December 8, 2002, 01:36 PM
We didn't have sand burrs in Georgia, probably don't have them in Florida, either.

Picture a ball about 1/8 to 1/4" in diameter. Then, protruding out from the ball, 1/4" spikes in all directions. These will sink in through the dogs pads, get between the toes, and basically cover a dogs foot. If the dog continues to run after getting into sand burrs, the balls will eventually break off, leaving the spikes in the foot.

I regularly condition my dogs feet with Tuff Foot, and he has no trouble on rough rocky ground. I just hunted chukars with him for two days in Nevada, on very sharp rocky terrain. I didn't boot him, and he was fine.

On cactus, it isn't as much of a problem if the cactus is tall. The the dog will brush against it, and to a certain point, learn to avoid it. This will, as mentioned, tear up a dogs belly and legs. We have a low flat cactus here with very stiff spines about 1 to 1.5" long. Dogs will routinely step on these, and the spines can really play hell with their feet. I've removed spines that have penetrateed the web between my dogs toes, and broken off. Once, three days after a hunt, I felt something on his foot, and with tweezers removed a 1" cactus spine that had been buried in top of his foot. He hadn't been booted that day.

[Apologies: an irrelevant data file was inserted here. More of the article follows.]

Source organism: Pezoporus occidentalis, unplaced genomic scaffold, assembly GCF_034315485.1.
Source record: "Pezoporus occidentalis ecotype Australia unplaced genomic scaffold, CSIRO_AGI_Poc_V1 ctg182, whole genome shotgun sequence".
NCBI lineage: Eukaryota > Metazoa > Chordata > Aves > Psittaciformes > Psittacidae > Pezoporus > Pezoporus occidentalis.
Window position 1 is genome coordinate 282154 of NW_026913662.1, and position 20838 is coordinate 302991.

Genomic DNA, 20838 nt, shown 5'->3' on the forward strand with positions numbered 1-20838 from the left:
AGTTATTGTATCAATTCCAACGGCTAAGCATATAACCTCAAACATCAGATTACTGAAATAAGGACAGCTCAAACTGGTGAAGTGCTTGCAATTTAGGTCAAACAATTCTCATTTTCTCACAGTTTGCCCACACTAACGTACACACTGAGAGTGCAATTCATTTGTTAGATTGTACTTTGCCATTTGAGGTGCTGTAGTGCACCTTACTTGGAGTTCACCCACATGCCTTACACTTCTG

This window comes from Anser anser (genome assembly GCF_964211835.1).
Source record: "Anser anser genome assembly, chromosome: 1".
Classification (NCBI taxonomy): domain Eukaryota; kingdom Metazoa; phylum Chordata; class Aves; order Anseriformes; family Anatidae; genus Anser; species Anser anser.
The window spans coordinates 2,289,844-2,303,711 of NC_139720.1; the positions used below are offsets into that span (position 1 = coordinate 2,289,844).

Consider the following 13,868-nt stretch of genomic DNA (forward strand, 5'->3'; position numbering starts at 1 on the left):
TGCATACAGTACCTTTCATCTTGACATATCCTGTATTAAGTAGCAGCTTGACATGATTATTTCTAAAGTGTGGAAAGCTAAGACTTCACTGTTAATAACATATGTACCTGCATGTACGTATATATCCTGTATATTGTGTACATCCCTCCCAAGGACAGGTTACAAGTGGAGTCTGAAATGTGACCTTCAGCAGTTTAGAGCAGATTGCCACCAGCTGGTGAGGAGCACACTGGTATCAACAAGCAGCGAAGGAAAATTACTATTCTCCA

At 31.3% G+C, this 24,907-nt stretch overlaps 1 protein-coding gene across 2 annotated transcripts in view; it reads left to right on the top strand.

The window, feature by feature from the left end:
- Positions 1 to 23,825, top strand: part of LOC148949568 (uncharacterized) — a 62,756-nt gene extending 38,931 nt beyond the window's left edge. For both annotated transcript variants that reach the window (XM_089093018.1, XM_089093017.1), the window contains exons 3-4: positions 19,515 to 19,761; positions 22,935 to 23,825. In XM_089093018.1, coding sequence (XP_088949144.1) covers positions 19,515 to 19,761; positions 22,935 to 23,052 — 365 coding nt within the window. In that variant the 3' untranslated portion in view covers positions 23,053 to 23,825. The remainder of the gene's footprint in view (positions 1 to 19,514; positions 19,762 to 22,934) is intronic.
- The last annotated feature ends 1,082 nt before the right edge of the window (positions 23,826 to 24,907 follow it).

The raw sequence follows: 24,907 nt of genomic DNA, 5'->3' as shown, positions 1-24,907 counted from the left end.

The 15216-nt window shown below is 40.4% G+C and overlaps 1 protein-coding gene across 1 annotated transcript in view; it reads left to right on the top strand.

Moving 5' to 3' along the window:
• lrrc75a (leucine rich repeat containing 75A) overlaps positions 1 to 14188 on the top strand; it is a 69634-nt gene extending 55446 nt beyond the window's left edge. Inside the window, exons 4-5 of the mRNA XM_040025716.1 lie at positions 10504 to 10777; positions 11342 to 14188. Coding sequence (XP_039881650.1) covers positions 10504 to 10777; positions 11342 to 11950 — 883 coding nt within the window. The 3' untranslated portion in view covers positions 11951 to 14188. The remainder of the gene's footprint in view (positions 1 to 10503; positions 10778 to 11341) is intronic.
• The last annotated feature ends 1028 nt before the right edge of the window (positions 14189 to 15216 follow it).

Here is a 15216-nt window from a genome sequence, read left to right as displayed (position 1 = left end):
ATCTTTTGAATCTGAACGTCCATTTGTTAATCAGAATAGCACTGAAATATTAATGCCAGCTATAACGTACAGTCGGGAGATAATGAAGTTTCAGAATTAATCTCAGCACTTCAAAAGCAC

My dog gets booted anytime we are in sand burr country, and usually if there is cactus. Never any injury. The closest was the first time he wore boots, Max was running and tried to make a sharp turn, lost his footing and rolled a couple of times. After an astonished look, he was back up and going strong. It's never happened againg, and I have not noticed any performance difference, with or without the boots.

There are a lot of areas of the country where you wouldn't need them, but come out to the plains, and they become pretty important, IMO.